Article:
Sunday, January 2, 2022

Back to the future: the joys of high-level programming languages


1. Introduction

High-level programming languages are back. More and more developers and companies are using high-level programming languages, either interpreted languages such as Python or functional languages such as Scala or Erlang (or both, such as Clojure). Whatsapp is well-known for using Erlang which it sees as a major reason for maintaining such a large system with few engineers (cf. the Wired article : “Whatsapp serves 900 million users with 50 engineers”). Twitter is using Scala, a functional object-oriented programming language, for similar reasons and with similar success. Many of these object-oriented functional programming languages are 20 or 30 years old, but they have experienced a regain in popularity. This renewed success is both a testimony to Moore’s law (with faster machines, one can afford to lose a little bit of performance to gain expressiveness and speed of development) and to the digital world’s need for agility. High-level programming languages yield shorter code which is faster to modify. This is a key idea which I have developed in my last book (English edition is coming soon).

This is a topic dear to my heart. Thirty years ago, I worked as a research scientist and developed various object-oriented functional programming languages. The last one, CLAIRE, has been the programming toolbox for my own software development projects for the last two decades. This blog post talks about my decision to refresh CLAIRE with a new release, based on a new target environment (i.e., leveraging the superb Go programming language platform produced by Google).  This short post is organized as follows. Section 2 will briefly recall the benefits of interpreted functional object-oriented programming languages. Section 3 describes why and how I decided to create a new release of CLAIRE. CLAIRE was born in the 90s as an open-source project, with a small user community for a couple of years and was used successfully in a number of enterprise decision-aid software. It then lost its appeal and has been dormant for 20 years. 18 months ago, I decided to switch from C++ to Go as a foundation language for CLAIRE. This blog post is a very personal account of the “resurrection” of the CLAIRE programming language. This post is much more personal than what you may find regularly in either of my blogs. You should probably stop reading if you do not have a keen interest with programming languages. To give you “a one-page summary about CLAIRE”, I reproduce here a slide from a 1998 presentation about CLAIRE. If this does not make sense, now is a right time to stop :)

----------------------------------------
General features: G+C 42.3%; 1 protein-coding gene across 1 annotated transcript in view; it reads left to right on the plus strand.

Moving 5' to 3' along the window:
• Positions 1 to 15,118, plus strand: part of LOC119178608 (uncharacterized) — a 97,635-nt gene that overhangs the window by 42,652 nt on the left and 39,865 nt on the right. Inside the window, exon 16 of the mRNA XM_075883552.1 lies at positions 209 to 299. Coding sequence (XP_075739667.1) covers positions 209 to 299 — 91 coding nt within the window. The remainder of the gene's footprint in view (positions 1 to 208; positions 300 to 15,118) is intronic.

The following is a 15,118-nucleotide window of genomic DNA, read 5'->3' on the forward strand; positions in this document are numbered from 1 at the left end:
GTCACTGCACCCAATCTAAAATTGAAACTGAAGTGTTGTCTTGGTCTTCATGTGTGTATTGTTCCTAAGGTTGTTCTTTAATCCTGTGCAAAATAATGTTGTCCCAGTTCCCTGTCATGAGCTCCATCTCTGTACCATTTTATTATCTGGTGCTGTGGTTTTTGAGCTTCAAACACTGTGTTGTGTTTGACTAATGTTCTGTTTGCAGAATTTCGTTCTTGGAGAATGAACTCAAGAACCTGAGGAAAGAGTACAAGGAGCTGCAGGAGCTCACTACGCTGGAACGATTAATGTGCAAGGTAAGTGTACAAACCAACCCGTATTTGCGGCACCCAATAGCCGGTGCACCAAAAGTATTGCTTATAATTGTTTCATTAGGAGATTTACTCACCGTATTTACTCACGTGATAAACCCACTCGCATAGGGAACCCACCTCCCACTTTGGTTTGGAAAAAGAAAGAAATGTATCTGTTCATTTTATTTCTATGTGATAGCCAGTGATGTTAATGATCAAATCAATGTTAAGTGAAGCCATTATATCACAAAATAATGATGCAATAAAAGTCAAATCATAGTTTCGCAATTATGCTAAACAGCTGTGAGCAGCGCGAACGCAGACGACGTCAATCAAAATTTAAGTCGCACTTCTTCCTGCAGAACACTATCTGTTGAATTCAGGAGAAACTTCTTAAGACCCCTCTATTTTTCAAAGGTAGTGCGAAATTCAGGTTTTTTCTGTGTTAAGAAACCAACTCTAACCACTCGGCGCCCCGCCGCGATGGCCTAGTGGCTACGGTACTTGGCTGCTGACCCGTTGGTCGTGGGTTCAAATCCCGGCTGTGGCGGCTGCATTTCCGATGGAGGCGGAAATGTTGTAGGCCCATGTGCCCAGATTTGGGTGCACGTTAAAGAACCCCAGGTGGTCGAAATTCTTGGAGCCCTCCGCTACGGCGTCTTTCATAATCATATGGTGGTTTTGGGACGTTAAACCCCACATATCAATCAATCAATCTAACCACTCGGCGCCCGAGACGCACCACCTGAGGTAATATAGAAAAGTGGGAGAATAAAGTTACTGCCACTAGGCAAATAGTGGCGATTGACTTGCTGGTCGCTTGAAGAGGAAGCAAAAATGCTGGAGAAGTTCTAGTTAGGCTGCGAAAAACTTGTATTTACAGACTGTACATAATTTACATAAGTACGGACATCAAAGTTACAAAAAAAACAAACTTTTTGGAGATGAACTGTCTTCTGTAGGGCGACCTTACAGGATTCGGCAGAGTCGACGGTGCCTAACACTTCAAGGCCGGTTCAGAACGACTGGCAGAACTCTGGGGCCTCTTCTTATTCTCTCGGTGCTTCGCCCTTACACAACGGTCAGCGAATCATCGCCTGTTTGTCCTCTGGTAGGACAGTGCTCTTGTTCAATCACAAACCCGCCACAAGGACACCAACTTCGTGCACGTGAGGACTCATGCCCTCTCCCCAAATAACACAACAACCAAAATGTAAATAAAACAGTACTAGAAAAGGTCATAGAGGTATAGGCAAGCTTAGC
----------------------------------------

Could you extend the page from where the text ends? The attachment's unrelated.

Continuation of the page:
2. The Benefits of High-Level Programming Languages


Functional programming has many meanings. Here I refer to the ability to manage nameless functions as first-class citizens of the language and pass them as arguments. The archetype of functional programming language is LISP (direct inspiration for Clojure, but also for CLAIRE, since CLAIRE’s ancestor was as LISP overlay). Functional programming matters, because it supports high-level of abstraction, yielding code which is both more concise and easier to maintain because the intent is more visible. Function composition, or applying a function to a set/list with the famous “map” function, is made much simpler when functions (the famous “lambdas” of LISP) are first-class citizens. As any programmer knows, there is a learning curve (with LISP, Scala, Erlang, …) because programming at a higher abstraction level is not always simpler. However, as soon as the code needs to change, this investment pays handsomely. The structure of the program (how functions are composed) is much more visible, and the number of lines that need to be changed is much smaller. Functional programming languages are ideal scripting languages over a library of lower functions precisely because of the capacity to manage functional expressions. There is no better example than Python which has become the standard for combining functions from a machine learning algorithm library.